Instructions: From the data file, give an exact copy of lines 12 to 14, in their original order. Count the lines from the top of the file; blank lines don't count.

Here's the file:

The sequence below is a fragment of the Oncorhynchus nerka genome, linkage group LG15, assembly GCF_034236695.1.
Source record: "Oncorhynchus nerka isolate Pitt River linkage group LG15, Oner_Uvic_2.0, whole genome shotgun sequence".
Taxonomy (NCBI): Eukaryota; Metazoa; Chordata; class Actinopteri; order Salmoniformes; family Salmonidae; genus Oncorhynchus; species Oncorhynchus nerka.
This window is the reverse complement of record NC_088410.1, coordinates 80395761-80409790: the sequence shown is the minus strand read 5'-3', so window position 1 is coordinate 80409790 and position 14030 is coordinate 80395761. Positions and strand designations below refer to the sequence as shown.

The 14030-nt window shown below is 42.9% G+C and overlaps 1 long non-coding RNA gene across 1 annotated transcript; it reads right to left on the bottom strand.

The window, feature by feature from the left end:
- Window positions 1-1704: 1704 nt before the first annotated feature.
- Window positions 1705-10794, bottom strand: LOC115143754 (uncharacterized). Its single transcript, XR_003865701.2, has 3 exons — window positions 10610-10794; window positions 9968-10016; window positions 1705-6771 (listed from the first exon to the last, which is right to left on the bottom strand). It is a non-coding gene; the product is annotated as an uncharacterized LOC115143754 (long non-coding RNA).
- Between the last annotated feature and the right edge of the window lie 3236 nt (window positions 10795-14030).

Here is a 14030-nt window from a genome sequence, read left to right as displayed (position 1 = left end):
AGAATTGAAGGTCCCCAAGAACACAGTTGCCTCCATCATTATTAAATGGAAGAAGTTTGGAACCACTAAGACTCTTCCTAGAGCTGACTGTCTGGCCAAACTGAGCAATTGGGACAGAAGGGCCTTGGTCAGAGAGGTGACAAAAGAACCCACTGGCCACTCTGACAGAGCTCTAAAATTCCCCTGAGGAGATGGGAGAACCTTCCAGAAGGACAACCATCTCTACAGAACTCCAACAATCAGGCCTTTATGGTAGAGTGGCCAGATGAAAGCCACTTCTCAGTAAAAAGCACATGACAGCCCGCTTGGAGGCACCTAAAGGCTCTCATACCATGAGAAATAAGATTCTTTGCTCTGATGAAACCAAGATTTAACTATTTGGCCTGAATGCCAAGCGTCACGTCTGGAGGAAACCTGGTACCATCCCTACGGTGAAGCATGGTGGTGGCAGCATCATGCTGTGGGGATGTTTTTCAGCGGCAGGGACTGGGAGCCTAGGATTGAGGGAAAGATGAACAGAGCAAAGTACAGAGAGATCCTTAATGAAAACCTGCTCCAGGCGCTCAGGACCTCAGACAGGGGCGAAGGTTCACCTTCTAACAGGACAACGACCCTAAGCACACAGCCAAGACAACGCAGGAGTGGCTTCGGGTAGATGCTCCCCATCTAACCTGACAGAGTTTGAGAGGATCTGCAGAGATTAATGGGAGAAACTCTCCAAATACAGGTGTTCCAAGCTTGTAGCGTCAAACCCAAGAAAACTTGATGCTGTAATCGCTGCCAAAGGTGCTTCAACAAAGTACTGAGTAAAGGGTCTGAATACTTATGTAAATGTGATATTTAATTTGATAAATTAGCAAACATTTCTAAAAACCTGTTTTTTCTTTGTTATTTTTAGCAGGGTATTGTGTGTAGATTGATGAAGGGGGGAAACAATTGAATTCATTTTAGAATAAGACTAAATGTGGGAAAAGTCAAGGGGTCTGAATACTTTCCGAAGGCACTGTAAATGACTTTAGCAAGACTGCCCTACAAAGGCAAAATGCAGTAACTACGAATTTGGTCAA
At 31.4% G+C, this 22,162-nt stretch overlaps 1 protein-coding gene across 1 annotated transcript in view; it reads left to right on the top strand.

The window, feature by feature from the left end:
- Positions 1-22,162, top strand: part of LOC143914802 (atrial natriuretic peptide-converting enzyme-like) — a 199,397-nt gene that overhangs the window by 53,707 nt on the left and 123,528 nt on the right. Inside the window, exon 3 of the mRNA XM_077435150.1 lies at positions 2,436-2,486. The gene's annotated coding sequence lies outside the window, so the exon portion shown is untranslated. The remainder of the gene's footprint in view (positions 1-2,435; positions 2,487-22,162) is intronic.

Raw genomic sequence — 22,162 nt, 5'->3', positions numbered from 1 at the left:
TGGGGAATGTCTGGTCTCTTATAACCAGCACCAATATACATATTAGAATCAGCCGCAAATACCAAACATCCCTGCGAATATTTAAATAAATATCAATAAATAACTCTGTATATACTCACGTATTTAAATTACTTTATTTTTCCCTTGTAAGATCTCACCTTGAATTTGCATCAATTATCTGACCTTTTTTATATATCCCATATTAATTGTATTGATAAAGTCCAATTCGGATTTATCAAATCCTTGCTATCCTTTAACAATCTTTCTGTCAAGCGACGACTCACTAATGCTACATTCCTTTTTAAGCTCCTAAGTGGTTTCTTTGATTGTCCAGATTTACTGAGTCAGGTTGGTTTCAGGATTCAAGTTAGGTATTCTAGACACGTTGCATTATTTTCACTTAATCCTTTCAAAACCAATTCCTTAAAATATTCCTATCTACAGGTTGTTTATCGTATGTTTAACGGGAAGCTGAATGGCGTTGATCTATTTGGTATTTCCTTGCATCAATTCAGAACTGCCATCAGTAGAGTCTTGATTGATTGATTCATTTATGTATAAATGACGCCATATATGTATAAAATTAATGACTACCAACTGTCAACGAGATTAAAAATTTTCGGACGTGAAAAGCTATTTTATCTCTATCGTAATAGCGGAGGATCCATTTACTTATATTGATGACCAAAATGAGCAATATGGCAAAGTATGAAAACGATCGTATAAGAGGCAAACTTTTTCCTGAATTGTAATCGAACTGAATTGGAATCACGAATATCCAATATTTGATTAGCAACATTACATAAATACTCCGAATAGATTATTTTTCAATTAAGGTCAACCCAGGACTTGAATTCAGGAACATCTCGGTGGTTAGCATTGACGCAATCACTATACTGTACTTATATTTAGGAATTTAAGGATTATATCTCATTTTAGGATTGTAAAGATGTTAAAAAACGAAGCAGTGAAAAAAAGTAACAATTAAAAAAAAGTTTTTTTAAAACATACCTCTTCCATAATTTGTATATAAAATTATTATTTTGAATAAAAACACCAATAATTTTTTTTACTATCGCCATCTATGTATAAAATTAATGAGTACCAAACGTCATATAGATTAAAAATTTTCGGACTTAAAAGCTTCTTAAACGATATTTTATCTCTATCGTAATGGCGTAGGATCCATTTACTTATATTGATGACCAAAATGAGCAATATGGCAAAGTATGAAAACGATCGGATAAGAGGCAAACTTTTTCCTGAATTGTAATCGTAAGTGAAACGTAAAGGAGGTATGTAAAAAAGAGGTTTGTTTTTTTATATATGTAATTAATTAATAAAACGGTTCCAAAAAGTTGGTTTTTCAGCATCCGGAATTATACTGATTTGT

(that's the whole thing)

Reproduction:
At 31.4% G+C, this 22,162-nt stretch overlaps 1 protein-coding gene across 1 annotated transcript in view; it reads left to right on the top strand.

The window, feature by feature from the left end:
- Positions 1-22,162, top strand: part of LOC143914802 (atrial natriuretic peptide-converting enzyme-like) — a 199,397-nt gene that overhangs the window by 53,707 nt on the left and 123,528 nt on the right. Inside the window, exon 3 of the mRNA XM_077435150.1 lies at positions 2,436-2,486. The gene's annotated coding sequence lies outside the window, so the exon portion shown is untranslated. The remainder of the gene's footprint in view (positions 1-2,435; positions 2,487-22,162) is intronic.